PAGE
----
Cottrell Offers Open-Air Stadium Experiences

Vikings defensive coordinator Ted Cottrell responded Thursday to the possibility the Vikings' new ownership may pursue an open-air stadium. Cottrell coached in the elements of Buffalo, N.Y., and talked about the advantages and disadvantages the stadium held for the home team.

New Vikings owner Zygi Wilf is standing by his desire for an open-air stadium. But Vikings defensive coordinator Ted Cottrell might be in favor of a dome or retractable roof stadium.

"I was in Buffalo for 10 years, and I tell you what – it's tough to play under those conditions," Cottrell said. "As a matter of fact, I was coaching in the last game at (Metropolitan Stadium) with the Kansas City Chiefs. That day with the wind chill was like 5 below (zero), clothes were frozen and the field was frozen. Those conditions are tough to play in. I tell you what, I wouldn't mind a stadium like that with a retractable roof, from being in Buffalo."

Cottrell spend 1995-97 as the Bills' linebackers coach, then the next three years as their defensive coordinator. He also coached three years with the New York Jets before coming to Minnesota last year.

Snow is a bigger issue than the cold, Cottrell said, as teams try to get secure footing.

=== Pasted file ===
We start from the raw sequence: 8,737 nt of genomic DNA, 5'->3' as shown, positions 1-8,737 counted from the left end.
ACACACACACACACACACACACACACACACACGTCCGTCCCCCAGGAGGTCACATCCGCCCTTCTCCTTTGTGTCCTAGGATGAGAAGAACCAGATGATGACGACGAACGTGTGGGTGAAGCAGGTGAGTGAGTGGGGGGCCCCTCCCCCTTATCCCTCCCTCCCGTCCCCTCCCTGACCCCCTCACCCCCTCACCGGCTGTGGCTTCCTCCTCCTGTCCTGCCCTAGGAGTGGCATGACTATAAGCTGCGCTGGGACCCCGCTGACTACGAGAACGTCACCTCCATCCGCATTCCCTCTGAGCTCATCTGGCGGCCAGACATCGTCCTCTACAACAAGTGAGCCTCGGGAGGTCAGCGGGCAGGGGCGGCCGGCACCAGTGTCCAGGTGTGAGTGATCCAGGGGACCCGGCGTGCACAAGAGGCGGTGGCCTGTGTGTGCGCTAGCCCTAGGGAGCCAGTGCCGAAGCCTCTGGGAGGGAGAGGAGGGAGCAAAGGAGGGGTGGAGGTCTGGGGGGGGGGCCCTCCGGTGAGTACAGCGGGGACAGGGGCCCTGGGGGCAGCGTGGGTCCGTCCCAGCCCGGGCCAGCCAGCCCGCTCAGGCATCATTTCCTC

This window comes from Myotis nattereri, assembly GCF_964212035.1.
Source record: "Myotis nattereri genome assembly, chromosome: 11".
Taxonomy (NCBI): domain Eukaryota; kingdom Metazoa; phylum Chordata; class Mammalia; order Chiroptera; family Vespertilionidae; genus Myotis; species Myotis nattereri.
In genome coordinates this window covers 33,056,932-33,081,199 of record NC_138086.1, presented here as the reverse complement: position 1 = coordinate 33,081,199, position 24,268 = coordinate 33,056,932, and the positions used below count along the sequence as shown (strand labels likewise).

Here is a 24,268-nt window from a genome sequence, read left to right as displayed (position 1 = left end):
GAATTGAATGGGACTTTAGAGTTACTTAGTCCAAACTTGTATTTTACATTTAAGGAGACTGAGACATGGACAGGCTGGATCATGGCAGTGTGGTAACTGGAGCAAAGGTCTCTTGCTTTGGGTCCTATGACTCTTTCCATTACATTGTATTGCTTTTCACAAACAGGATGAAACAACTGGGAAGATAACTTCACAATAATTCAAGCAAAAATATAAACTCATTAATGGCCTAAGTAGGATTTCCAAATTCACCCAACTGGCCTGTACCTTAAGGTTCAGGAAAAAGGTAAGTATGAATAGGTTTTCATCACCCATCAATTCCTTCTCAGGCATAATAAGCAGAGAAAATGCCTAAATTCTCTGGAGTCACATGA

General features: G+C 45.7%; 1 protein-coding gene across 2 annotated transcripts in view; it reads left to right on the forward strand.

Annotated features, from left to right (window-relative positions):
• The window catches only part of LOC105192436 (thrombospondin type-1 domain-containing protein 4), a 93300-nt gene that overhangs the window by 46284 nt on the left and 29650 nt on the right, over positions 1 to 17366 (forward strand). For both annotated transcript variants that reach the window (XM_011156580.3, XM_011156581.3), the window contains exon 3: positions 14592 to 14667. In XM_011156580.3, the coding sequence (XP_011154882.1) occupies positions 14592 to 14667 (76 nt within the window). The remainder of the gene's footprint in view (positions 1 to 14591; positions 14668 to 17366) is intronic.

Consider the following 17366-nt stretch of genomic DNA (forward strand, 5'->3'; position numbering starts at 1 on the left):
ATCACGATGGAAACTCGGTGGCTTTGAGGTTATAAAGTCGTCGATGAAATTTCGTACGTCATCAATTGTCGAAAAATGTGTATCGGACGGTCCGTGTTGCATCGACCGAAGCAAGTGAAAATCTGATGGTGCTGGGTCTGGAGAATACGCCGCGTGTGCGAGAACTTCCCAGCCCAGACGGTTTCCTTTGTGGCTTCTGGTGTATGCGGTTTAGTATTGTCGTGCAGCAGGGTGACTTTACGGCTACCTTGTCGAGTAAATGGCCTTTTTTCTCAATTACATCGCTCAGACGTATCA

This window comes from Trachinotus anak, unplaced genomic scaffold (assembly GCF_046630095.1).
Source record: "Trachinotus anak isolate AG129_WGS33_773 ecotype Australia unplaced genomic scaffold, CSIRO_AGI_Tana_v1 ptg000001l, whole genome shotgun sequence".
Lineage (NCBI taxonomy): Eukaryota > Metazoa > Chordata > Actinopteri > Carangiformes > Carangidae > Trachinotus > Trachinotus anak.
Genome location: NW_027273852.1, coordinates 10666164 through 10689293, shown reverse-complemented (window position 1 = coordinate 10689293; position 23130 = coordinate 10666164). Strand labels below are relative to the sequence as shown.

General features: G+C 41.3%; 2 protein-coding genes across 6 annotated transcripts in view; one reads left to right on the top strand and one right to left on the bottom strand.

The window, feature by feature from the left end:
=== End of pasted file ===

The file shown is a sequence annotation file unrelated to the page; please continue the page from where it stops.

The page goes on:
"When it's cold, it's no problem – it's like playing in Green Bay," said Cottrell, whose Vikings defense held Green Bay to 17 points during their Jan. 9 playoff win. "It's the snow conditions that you worry about. The other thing in Buffalo, they have to spend a quite a bit of money on removing that snow out of the stadium. When people try to compare costs, they have to factor that in and keep that in mind. Then they have to develop a shoot system and then hire some people to move the snow, push the snow into a center isle and then push the snow into a shoot. And then they have to truck it away. It's quite an operation. I think if they had their preference they would have a retractable roof. They were supposed to have a dome there originally."

While fans like to think that having their home team used to the cold conditions is a big advantage, that might not be the case. Vikings players from the 1960s and 1970s felt that advantage, but in today's NFL the advantage might only lie in the psychological realm.

"There was a funny thing about playing in Buffalo – it was a psychological thing. Teams would come up there and think we're used to it, but we practiced inside more when it came to like October. Everyday we had to practice indoors because it was either windy, or the field was frozen and it was thawing out and it was too slippery to practice on the grass," Cottrell said. "So basically in Buffalo we were more of an indoor team than an outdoor team, but people always said, ‘Those guys are used to it and they know how to deal with it.' Wrong. We were indoors more so than we were outdoors because you had to, to get some work done."

That was also the case with the Vikings last year, even if they wanted to occasionally practice outside in the elements to prepare for an upcoming game in the cold outdoors. The practice fields were often covered in snow come playoff time, but the Vikings still beat the Packers at Lambeau, 31-17, after a week of practicing indoors at Winter Park.

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